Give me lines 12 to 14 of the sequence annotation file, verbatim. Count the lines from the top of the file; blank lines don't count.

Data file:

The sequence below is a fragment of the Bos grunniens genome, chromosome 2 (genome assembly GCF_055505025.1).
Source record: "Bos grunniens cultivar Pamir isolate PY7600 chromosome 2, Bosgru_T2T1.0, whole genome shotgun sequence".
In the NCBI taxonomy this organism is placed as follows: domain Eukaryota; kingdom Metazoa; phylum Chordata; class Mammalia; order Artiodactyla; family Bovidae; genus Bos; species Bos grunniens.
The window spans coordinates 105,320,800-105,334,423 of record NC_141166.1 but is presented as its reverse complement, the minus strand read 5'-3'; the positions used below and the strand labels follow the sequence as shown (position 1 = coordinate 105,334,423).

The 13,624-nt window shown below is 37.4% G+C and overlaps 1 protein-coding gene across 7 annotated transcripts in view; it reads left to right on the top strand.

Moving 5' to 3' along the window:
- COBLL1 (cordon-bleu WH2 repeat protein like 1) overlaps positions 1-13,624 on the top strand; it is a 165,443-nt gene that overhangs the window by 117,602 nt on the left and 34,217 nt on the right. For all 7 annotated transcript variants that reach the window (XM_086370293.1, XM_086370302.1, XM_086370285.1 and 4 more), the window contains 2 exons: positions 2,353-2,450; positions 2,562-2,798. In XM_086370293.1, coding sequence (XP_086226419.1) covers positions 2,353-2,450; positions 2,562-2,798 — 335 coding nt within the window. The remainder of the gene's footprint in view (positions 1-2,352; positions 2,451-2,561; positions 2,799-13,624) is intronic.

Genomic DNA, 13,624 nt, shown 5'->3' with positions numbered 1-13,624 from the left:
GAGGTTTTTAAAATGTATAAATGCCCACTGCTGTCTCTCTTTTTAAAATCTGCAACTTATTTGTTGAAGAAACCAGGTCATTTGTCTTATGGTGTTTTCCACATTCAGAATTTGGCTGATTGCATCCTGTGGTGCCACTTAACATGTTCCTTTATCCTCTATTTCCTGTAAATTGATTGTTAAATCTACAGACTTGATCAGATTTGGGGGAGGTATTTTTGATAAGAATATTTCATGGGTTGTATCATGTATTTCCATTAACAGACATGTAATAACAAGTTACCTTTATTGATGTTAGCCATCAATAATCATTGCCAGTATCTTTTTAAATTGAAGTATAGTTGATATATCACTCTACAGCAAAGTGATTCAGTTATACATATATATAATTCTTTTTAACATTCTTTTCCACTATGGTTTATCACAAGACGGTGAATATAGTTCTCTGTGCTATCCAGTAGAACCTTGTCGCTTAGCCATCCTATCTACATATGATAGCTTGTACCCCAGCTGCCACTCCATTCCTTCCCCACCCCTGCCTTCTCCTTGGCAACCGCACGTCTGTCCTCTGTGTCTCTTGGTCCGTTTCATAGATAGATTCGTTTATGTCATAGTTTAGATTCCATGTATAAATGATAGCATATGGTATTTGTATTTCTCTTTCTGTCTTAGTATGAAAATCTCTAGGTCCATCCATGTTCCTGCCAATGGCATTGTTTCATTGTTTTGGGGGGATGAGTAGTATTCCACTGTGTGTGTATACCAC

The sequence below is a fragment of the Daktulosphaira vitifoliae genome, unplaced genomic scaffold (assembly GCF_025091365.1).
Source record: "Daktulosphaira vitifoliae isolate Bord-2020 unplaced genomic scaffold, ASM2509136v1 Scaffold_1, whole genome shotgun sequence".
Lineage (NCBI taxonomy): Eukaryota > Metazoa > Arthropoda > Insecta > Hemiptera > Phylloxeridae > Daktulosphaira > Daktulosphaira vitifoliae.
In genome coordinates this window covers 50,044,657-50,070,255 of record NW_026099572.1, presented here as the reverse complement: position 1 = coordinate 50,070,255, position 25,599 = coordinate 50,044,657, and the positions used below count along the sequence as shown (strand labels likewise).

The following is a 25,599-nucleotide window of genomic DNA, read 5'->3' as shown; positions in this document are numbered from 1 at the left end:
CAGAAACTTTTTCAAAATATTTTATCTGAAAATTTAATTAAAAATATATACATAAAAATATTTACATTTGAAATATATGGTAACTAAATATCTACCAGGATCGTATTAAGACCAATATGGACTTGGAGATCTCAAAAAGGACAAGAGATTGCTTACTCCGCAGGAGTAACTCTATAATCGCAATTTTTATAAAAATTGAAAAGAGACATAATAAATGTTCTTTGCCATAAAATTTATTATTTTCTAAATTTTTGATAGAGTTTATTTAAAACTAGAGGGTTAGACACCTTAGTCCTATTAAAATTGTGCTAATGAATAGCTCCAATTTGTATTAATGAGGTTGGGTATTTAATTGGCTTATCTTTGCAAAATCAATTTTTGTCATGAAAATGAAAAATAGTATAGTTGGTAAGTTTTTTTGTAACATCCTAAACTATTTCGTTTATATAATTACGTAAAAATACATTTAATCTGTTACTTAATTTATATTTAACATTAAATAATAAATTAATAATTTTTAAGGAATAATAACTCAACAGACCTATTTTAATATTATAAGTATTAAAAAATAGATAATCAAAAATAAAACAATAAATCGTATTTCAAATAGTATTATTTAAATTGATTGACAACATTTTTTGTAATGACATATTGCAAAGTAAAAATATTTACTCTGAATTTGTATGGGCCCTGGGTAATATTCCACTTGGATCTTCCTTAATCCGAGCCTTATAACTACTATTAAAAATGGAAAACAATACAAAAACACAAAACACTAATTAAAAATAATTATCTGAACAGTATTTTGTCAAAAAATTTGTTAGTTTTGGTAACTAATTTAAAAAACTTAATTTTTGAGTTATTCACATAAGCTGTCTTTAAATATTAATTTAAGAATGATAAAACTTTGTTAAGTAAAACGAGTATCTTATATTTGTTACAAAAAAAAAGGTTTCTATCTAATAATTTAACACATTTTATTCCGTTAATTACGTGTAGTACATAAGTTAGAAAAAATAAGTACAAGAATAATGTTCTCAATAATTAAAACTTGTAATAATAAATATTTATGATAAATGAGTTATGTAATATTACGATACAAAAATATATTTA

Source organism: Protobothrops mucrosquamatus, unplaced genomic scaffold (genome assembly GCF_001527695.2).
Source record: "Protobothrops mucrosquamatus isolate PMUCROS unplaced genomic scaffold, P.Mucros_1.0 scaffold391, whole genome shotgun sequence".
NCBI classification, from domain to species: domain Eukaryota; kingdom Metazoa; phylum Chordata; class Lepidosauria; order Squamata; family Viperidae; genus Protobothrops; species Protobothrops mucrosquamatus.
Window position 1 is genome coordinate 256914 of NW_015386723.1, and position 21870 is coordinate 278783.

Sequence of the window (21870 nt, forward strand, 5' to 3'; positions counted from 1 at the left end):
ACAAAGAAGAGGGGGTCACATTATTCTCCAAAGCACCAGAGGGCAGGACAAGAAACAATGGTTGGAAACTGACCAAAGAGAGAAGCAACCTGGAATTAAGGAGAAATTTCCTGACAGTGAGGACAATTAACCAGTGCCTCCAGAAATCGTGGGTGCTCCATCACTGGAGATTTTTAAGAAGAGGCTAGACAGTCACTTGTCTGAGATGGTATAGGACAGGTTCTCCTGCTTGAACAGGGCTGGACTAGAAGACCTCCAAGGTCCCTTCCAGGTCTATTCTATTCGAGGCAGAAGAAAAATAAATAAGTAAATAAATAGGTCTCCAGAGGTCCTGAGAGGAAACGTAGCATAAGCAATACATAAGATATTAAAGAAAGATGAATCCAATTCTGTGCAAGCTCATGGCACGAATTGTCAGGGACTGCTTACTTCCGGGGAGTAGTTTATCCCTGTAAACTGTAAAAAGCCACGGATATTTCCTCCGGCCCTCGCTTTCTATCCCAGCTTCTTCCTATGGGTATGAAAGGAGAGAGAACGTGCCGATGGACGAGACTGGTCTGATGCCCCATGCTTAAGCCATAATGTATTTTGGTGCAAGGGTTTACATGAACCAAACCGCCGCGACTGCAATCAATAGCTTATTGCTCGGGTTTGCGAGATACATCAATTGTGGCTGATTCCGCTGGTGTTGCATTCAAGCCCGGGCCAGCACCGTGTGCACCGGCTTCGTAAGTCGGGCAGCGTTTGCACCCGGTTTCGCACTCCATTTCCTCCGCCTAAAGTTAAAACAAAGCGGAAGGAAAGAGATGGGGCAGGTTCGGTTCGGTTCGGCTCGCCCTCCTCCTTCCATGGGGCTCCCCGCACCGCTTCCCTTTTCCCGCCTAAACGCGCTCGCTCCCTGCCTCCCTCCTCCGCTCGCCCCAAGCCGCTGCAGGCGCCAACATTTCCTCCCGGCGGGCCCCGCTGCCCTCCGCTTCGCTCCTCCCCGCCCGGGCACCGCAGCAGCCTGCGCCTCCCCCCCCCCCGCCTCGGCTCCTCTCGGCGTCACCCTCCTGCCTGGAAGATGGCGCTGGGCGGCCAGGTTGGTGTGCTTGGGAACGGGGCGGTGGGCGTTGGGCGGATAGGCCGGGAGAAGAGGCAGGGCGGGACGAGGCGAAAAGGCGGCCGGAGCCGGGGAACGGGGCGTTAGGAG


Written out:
Lineage (NCBI taxonomy): Eukaryota > Metazoa > Arthropoda > Insecta > Hemiptera > Phylloxeridae > Daktulosphaira > Daktulosphaira vitifoliae.
In genome coordinates this window covers 50,044,657-50,070,255 of record NW_026099572.1, presented here as the reverse complement: position 1 = coordinate 50,070,255, position 25,599 = coordinate 50,044,657, and the positions used below count along the sequence as shown (strand labels likewise).

The following is a 25,599-nucleotide window of genomic DNA, read 5'->3' as shown; positions in this document are numbered from 1 at the left end: